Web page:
Bush and START II
Passage of the Missile Defense Act was undoubtedly helped by the unsuccessful coup against Gorbachev in August 1991. The coup was attempted by Politburo hard-liners who were particularly upset by Gorbachev's effort to preserve the Soviet Union by increasing the powers of the republics at the expense of the central government. The new union treaty would have reduced the power (if not eliminated the jobs) of the hard-liners. Shortly before the treaty was scheduled to be signed on August 20, the hard-liners took advantage of Gorbachev's absence from Moscow and attempted to overthrow him.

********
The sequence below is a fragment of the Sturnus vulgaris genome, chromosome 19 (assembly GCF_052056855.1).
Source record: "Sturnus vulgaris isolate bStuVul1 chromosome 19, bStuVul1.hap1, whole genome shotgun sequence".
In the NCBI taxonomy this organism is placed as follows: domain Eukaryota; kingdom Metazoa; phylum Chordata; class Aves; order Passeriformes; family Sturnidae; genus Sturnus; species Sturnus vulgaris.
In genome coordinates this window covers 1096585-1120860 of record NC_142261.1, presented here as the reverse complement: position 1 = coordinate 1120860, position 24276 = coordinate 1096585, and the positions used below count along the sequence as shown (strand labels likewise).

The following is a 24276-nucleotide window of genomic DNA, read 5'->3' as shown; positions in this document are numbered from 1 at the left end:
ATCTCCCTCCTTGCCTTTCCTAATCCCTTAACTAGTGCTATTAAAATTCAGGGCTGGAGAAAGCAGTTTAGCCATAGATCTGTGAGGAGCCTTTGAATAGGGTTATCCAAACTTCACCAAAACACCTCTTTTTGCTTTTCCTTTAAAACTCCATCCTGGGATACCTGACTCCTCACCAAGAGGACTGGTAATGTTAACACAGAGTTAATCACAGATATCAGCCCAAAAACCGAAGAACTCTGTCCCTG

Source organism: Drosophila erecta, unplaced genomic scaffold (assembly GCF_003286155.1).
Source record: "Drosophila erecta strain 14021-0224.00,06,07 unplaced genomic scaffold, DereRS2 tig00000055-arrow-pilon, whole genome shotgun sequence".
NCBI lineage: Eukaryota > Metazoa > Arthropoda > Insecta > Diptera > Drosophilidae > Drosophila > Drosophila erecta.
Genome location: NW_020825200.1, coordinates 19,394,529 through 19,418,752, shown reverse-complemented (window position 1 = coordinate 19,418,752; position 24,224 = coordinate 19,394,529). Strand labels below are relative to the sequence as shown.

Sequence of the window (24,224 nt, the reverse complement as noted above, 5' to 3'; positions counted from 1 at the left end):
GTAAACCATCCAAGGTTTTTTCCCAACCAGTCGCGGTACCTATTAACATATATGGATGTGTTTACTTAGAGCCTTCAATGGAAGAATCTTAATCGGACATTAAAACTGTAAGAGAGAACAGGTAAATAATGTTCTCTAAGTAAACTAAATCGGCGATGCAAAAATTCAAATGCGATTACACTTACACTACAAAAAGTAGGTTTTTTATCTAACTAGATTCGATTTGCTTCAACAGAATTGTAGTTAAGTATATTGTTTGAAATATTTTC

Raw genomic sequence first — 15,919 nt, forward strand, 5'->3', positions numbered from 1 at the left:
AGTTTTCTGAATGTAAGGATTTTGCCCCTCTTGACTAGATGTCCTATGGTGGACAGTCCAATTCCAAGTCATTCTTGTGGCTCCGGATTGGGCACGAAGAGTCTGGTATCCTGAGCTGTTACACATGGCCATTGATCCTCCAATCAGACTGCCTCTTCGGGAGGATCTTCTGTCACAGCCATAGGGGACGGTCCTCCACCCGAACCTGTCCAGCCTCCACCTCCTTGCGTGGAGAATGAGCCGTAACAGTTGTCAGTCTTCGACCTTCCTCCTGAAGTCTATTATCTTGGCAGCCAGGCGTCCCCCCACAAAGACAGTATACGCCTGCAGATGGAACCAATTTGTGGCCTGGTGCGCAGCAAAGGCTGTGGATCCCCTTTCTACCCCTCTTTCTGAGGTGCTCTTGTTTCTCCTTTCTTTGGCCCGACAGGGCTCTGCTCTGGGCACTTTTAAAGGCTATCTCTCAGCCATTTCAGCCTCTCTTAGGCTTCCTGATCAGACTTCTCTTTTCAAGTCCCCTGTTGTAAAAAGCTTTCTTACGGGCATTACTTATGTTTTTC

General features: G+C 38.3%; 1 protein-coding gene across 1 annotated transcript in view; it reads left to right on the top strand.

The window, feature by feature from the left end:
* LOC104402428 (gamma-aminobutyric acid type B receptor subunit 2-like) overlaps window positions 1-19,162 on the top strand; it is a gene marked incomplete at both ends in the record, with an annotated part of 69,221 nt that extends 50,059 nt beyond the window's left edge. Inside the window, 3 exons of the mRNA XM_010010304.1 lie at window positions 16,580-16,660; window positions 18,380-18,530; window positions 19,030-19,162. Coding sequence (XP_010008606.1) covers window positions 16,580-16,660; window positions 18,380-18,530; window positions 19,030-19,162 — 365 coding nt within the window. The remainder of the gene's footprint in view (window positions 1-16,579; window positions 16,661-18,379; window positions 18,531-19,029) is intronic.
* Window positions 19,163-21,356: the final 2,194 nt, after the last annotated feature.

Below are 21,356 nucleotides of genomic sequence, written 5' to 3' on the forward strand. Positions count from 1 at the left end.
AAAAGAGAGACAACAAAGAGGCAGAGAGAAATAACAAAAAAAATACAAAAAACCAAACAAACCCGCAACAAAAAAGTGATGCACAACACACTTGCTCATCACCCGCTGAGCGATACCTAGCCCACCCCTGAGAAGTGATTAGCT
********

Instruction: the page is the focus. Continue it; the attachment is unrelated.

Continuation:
But the hard-liners underestimated the extent of popular support for democracy and popular antipathy toward communism. They also failed to get the military support they needed to overthrow Russian president Boris Yeltsin, who rallied the democratic forces against them. As a result, the coup quickly collapsed and on August 21 Yeltsin reported that its leaders were under arrest. The next day, a fatigued and disheveled Gorbachev returned to Moscow and declared that he was in full control of the government. Yeltsin, however, did not wait for him to regain his balance. On August 21 he labeled the Communist Party the organizing and inspiring force behind the coup, suspended its activities in Russia, and seized its property. In other republics,